My name is Sam Yancho, and this is my blog about my school year abroad in Finland in the 2011-2012 school year. I will try to update the blog as much as possible with new information and stories about what I'm doing as everything unfolds.

Sunday, December 11, 2011

Ok. So it's been a little over a month since my last post, and that shouldn't happen, but so much has happened in the past month that this post should (hopefully) make up for all of it.

So most of the month was just as I could expect it to go. Nothing extremely exciting, I kept adapting to my new surroundings. I spent much of my time studying Finnish. On Mondays, I have lessons from 2:30 to 7:30, then another three hours on Wednesdays. That's not including study time at home on top of it. So I've been working towards learning the language quite a bit, but it still often feels as though I open up one door in the language only to come into a hallway filled with hundreds of other doors. I'm always learning something new with Finnish. However, all is not in vain, I have been able to notice my improvements in the language by understanding more of what people say, and by being able to put together more complex sentences.

I finally was able to attend my first Rotary meeting in my host club. I gave my presentation on who I am, and where I'm from without any glitches, which was quite nice. Speaking of Rotary, I still have to fill out November's Monthly Report for my district back in the US. Oops. But now I have more contact within my Rotary club and I have a new counselor who is interested in me and always making sure I'm doing well. I'm still with my first host-family. I have been told that I will only have two and that I'll be switching sometime in January or February. I don't think that they have found a second family for me yet, but I don't mind. My first host-family is greater than I could have hoped for in the first place. I'm just worried about becoming an extra burden on them.

The weather here has really been gearing towards winter for a long time now. But there is no snow. It averages around 1 - 6 degrees Celsius, which is about 34 - 42 degrees Fahrenheit. Although I've seen the temperature drop to -9 degrees Celsius ( about 16 degrees Fahrenheit). It is also starting to get dark extremely early. The sun sets at around three in the afternoon. It's not like I'm able to see the sun in the first place though. I can't remember the last time I've been outside on a sunny day. It was probably almost a month ago. Because of the lack of sun exposure, I've started to take Vitamin D. Even though I should be feeling SAD (Seasonal Affective Disorder), I can honestly say, I've been happy for a while now.

At 6:15 in the morning on the 8th of December, I arrived in Kotka after an eighteen hour bus ride from Muonio, Lapland. I had left on the third of December on the same eighteen hour bus ride to Muonio. Seven of us Rotary exchange students got on in Kotka, and we continued to stop at cities all around Finland picking up other exchange students. We arrived in Muonio at our hotel at about 11in the morning. We had just enough time to eat breakfast before we had to leave to the ski resort. The first night skiing I did absolutely terribly, I looked like Jack Frost from falling so much. But, by the time the bus had to leave back to the hotel, I was doing really well. Then on the second day I skied even more and was able to go down the half-pipe and go off jumps. I really enjoyed being able to try something completely new. On the third day, in the morning, I went dog sledding and received a tour around the facility where they keep the dogs. Then, I went snowshoeing and went on a Reindeer sled ride. After lunch, we went to two different presentations about Lapland, one was about Reindeer and Finnish culture in Lapland, and another was a presentation about the plants and animals of Lapland.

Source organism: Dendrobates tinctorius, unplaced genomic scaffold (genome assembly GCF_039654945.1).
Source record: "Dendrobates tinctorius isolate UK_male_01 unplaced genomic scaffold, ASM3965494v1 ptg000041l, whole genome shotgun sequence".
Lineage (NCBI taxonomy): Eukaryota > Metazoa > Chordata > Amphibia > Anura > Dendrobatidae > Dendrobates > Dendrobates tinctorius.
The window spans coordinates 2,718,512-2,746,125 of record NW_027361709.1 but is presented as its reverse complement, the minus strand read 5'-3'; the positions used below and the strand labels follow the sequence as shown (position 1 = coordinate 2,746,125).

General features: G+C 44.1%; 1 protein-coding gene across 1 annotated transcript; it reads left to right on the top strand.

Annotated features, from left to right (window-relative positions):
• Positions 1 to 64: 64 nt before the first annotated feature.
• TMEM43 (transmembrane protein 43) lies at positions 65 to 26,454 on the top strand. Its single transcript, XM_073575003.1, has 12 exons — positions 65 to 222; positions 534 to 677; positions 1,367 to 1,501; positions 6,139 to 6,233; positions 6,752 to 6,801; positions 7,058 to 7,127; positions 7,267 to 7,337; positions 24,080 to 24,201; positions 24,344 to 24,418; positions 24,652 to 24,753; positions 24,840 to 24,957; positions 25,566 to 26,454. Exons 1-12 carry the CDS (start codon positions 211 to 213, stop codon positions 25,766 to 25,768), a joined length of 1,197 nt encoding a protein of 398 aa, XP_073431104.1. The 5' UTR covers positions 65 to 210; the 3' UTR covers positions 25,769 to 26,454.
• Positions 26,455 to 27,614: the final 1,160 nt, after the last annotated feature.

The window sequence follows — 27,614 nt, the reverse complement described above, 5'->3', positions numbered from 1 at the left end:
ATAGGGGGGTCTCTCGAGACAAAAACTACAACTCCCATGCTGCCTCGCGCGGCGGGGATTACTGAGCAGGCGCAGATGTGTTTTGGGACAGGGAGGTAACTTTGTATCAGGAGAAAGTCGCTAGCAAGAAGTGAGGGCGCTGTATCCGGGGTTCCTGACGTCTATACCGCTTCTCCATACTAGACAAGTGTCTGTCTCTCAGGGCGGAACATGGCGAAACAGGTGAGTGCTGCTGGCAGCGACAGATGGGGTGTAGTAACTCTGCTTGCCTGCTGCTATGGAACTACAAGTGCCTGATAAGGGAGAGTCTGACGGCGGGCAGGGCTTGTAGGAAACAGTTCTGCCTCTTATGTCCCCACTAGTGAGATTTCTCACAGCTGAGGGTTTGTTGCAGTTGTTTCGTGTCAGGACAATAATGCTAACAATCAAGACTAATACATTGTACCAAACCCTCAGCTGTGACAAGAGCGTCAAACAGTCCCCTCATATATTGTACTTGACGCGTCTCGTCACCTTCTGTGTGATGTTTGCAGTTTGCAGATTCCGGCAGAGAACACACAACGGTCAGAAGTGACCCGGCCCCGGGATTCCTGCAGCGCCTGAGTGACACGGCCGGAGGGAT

That night, after dinner, we had a speech by some of the Rotarians and Rotex (past exchange students from Finland that have completed their exchange and volunteered to help supervise  incoming exchange students). Then, the oldies (Australians, New Zealanders, South Africans, and Argentinians that arrived in January and have been in Finland for a longer time) presented gifts to the new exchange students. There are not enough to go around for everybody and only a select few receive one. They ranged from an important old hat that has been passed down for eight years between exchange generations, to some very inappropriate books. I received a gift that was supposed to be given to the newbie that has, and will, adapt most to Finnish culture, "for better or for worse is up to you to decide." It is a textbook called "A Concise History of Finland," it's about 320 pages of an extremely detailed history of Finland. I'm told I should read it all. And if I get bored enough, I just might.

As of now, I'm just waiting for school to start tomorrow, it's a new period for me, giving me new classes, so that should be pretty exciting.

Now here are a few photos from the trip to Lapland, or Lappi in Finnish.

I fell quite a bit while I was skiing that first night. 

A view from the slopes, across the river in the distance is Sweden

Dog Sledding

Holding one of the younger sled dogs

Reindeer sled ride

At the Arctic Circle in Rovaniemi at Santa's Village, although I never got to see Santa, or Joulupukki in Finnish.
Meeting some Finns dressed up in traditional Sami clothing. 

1 comment:

  1. Amazing! you are so fortunate to experience Finnish life to it's fullest~i agree that you probably are the most likely to adapt most easily ~ it is nice others see it in you as well....so very thrilled you are continuing to have fun and appreciate all you have been given by so many people at so many levels. Continue to take in all you can and thanks for keeping us posted and for the photos. lyl